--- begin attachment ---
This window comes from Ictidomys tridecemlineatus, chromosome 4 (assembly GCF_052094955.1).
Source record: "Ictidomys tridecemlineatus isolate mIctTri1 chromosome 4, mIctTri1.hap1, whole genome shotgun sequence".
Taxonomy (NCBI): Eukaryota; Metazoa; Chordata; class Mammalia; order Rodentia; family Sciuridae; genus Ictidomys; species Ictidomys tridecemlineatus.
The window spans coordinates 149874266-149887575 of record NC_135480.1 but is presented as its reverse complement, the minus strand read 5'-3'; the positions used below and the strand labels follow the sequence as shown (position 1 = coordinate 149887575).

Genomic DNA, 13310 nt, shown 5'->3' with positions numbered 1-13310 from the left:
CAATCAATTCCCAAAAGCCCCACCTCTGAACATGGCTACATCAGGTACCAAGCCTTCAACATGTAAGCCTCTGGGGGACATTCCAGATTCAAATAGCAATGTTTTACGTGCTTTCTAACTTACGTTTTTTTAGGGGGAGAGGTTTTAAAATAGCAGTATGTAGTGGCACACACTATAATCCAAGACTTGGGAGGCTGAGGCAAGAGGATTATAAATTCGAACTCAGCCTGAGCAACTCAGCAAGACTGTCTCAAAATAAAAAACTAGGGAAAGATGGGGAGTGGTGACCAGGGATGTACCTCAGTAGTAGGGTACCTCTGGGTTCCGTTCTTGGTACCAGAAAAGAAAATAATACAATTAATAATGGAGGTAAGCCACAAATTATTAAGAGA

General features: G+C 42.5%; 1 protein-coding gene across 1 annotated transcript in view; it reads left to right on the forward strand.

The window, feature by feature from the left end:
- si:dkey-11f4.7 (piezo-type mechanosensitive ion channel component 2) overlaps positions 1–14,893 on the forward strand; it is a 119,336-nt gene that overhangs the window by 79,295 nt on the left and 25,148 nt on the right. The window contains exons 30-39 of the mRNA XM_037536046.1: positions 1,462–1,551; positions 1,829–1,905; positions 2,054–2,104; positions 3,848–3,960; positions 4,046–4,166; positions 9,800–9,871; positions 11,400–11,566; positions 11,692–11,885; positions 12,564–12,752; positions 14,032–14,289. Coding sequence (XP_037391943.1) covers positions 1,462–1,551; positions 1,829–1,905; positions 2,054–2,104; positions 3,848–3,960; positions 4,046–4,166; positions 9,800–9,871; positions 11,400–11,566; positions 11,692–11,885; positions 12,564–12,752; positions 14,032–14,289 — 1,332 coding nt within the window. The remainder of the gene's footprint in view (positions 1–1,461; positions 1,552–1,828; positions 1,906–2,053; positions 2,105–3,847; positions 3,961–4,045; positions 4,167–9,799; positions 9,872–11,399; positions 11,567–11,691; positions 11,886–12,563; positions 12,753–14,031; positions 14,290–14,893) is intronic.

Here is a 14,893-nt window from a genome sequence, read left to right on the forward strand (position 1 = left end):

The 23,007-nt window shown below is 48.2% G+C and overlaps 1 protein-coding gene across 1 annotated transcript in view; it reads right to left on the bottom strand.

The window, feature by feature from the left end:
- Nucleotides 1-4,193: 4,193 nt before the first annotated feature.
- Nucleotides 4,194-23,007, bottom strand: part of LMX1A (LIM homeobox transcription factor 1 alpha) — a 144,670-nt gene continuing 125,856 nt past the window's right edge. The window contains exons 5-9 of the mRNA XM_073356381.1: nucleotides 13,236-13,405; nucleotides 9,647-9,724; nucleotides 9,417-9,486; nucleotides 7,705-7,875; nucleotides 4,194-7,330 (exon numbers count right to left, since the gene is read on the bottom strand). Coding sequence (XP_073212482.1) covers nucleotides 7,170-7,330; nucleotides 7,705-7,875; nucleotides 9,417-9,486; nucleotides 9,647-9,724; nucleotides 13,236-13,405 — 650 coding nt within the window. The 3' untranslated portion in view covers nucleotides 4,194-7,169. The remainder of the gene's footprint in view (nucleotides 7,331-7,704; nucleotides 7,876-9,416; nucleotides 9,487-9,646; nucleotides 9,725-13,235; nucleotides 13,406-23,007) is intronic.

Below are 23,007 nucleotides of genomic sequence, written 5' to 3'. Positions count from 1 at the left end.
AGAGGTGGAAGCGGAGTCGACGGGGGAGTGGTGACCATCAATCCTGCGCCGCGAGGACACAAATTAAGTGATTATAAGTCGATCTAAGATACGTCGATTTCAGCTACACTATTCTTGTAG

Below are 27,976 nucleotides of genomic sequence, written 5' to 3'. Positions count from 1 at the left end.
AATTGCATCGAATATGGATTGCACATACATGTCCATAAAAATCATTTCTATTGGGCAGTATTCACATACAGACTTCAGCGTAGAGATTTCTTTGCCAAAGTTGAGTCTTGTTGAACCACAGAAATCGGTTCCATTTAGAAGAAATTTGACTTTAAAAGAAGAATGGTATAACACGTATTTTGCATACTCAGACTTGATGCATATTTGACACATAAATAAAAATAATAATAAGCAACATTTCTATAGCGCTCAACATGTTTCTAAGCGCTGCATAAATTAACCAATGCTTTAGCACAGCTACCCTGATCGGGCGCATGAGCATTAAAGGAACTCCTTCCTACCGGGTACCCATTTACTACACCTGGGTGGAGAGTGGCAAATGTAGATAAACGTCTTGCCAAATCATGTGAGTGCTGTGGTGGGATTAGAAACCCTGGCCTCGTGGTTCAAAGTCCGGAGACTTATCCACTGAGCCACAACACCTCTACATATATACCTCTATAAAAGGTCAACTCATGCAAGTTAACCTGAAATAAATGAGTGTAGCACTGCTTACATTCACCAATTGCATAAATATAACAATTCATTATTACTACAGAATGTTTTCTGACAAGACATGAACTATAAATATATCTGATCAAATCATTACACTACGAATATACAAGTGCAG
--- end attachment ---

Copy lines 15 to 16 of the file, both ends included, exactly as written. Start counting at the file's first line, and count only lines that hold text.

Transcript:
Below are 23,007 nucleotides of genomic sequence, written 5' to 3'. Positions count from 1 at the left end.
AGAGGTGGAAGCGGAGTCGACGGGGGAGTGGTGACCATCAATCCTGCGCCGCGAGGACACAAATTAAGTGATTATAAGTCGATCTAAGATACGTCGATTTCAGCTACACTATTCTTGTAG